A precursor to the “Y” Stick, the train order hoop was a tool used to deliver telegraphs to trains passing by.
As a telegrapher saw a train approach his station, he would alert the dispatcher who then decided if there was a train order to be issued. If so, the telegrapher would copy the order, roll it up and clip it to the hoop, and then run to the edge of the train platform so that men on the train could receive the orders. Telegraphers delivered these hoop-bound orders to different people at different sections of the train -- at the front, the engineer, and toward the rear, the conductor.
Unfortunately, as you can probably tell by looking at the above photo of the train order hoop, it was an unwieldy tool. The person receiving an order on the train would have to swiftly catch hold of the hoop by getting an arm through it, hope the telegrapher let go of it quickly enough, and bring the whole tool aboard to unclip the train order and toss the hoop back out onto the tracks. There was a massive potential for injuries both to trainmen and telegraphers alike depending on how well the maneuver was performed.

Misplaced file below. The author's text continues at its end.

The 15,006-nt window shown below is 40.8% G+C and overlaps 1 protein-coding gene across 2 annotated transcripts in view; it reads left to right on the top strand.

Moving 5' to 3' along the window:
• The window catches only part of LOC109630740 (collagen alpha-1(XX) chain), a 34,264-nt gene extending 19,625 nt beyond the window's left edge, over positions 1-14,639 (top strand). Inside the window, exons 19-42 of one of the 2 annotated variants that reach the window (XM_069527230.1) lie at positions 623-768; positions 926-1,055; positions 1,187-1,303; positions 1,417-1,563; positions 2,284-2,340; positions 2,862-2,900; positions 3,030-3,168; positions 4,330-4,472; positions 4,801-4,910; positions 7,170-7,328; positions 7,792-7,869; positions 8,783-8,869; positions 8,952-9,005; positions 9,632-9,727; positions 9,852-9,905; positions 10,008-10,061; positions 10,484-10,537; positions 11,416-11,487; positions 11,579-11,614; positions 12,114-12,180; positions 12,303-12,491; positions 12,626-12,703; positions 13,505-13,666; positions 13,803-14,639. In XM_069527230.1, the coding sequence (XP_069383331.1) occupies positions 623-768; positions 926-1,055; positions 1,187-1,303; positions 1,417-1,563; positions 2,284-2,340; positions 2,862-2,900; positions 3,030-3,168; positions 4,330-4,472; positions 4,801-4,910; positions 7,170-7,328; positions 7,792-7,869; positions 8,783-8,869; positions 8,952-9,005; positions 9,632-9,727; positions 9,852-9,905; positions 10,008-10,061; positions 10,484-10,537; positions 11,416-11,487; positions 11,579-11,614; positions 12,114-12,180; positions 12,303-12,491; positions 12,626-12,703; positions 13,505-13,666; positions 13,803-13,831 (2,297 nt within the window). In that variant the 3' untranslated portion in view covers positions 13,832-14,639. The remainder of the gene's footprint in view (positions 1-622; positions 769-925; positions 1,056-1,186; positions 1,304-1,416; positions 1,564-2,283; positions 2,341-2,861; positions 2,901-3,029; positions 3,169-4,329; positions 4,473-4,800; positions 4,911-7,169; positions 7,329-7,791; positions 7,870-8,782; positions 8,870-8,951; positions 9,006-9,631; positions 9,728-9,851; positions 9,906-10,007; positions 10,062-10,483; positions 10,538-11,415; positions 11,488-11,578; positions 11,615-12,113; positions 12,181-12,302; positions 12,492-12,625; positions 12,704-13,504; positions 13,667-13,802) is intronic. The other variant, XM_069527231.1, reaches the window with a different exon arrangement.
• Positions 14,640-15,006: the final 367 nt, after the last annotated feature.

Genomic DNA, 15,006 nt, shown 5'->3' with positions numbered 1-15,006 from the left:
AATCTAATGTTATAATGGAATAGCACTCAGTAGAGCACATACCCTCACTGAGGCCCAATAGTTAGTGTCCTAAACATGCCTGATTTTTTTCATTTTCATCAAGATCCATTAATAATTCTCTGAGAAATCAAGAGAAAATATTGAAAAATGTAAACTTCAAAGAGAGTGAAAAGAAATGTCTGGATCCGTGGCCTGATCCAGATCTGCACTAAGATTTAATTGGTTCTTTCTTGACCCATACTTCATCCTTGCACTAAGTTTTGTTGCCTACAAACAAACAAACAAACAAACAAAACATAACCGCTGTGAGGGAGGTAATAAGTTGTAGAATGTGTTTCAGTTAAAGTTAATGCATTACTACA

Eventually, the train order hoop was replaced by the Y Stick, upon which a telegrapher could thread string around and to which they could attach an order that the trainman would then grab, rather than the entire hoop.